I suppose I’m obligated to say something about the much-ballyhooed cover story in the current New York Times Magazine by the Mighty Mustache of Understanding.
I can’t really see what all the fuss is about. It’s basically the Mustache’s last four or five columns, stitched together. There’s nothing to say about this that wasn’t said about them.
Naturally, Jim Kunstler will heap scorn on Friedman for stubbornly refusing to acknowledge that everything’s going completely to hell any day now. Naturally, energy wonks will kvetch about Mustachian delusions with regard to ethanol and nuclear power. Naturally, the placemaking contingent will deplore the lack of even one mention of public transit. Naturally, the localization contingent will roll their eyes at the notion that globalization is a permanent new economic condition rather than a tenuous and soon-to-collapse side effect of cheap fossil fuels. Naturally, the irked-by-false-balance contingent (er, me) will grit their teeth at the way the Mustache blithely dismisses all the presidential candidates, when obviously some of them have energy plans much better than others, and the quality of energy plans lines up quite nicely with party affiliation.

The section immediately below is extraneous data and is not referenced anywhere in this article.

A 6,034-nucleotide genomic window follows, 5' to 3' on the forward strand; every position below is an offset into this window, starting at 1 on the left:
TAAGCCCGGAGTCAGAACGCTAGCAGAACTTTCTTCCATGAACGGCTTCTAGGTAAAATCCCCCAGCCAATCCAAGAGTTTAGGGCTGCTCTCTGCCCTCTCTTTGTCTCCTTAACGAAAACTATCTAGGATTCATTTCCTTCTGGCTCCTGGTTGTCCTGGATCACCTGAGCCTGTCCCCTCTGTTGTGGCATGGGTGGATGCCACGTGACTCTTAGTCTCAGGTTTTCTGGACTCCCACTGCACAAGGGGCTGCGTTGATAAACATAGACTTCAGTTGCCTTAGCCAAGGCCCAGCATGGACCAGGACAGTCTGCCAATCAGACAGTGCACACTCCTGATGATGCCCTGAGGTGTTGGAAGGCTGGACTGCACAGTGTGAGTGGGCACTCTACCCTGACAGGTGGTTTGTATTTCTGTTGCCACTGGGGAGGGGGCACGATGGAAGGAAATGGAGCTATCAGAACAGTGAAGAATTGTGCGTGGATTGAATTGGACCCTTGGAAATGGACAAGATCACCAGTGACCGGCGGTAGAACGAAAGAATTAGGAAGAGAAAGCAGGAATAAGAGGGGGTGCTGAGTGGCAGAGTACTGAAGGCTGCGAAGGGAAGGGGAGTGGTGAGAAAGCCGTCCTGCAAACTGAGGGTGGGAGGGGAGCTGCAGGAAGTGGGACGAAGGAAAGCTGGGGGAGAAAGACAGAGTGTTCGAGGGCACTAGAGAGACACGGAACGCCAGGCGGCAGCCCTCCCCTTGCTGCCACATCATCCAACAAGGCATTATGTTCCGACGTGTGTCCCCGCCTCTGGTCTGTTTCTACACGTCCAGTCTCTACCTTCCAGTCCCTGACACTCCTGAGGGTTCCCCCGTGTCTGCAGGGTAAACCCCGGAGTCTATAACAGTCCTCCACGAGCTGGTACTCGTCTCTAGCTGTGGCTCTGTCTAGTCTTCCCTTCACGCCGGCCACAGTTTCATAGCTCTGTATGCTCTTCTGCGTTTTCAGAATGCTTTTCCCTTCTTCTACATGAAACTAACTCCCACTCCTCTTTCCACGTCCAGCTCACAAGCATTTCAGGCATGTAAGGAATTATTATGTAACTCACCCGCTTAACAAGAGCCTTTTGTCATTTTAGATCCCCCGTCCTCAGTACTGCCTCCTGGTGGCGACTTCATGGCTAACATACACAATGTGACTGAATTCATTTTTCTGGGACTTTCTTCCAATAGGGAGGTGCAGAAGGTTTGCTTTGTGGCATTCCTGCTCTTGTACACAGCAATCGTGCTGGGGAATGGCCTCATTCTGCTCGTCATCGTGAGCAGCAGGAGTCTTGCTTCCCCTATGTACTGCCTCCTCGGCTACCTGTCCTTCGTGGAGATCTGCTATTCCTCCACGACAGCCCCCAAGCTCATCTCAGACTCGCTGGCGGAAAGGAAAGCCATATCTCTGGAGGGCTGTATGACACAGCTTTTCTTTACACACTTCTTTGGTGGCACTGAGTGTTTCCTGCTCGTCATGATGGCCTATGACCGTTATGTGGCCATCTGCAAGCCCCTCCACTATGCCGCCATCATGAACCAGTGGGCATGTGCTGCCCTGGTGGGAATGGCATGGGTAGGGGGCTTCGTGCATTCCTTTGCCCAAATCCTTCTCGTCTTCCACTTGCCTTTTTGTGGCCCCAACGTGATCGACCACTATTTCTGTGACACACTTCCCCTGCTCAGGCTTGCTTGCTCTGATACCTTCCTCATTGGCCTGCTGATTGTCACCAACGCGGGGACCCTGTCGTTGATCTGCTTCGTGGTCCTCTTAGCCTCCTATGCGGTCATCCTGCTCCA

There’s something to all these critiques, but on balance I think the piece is a laudable contribution to the public dialogue. I’m guessing more than half the people who encounter it won’t read past the first page or two, and that’s where the essential point is made: addressing climate and energy is the central charge of our generation. Green can unite parties and generations. Green is macho and apple pie and puppies and red white and blue and all the rest.
Of those who do read on, very few will be sensitive to the details. In the end, we just need the caveman-esque "Green is good" message to spread. Nobody is more effective at framing that message, and nobody has a wider reach with both the public and (for reasons that continue to mystify) political and financial elites, than the Mustache. So more power to him.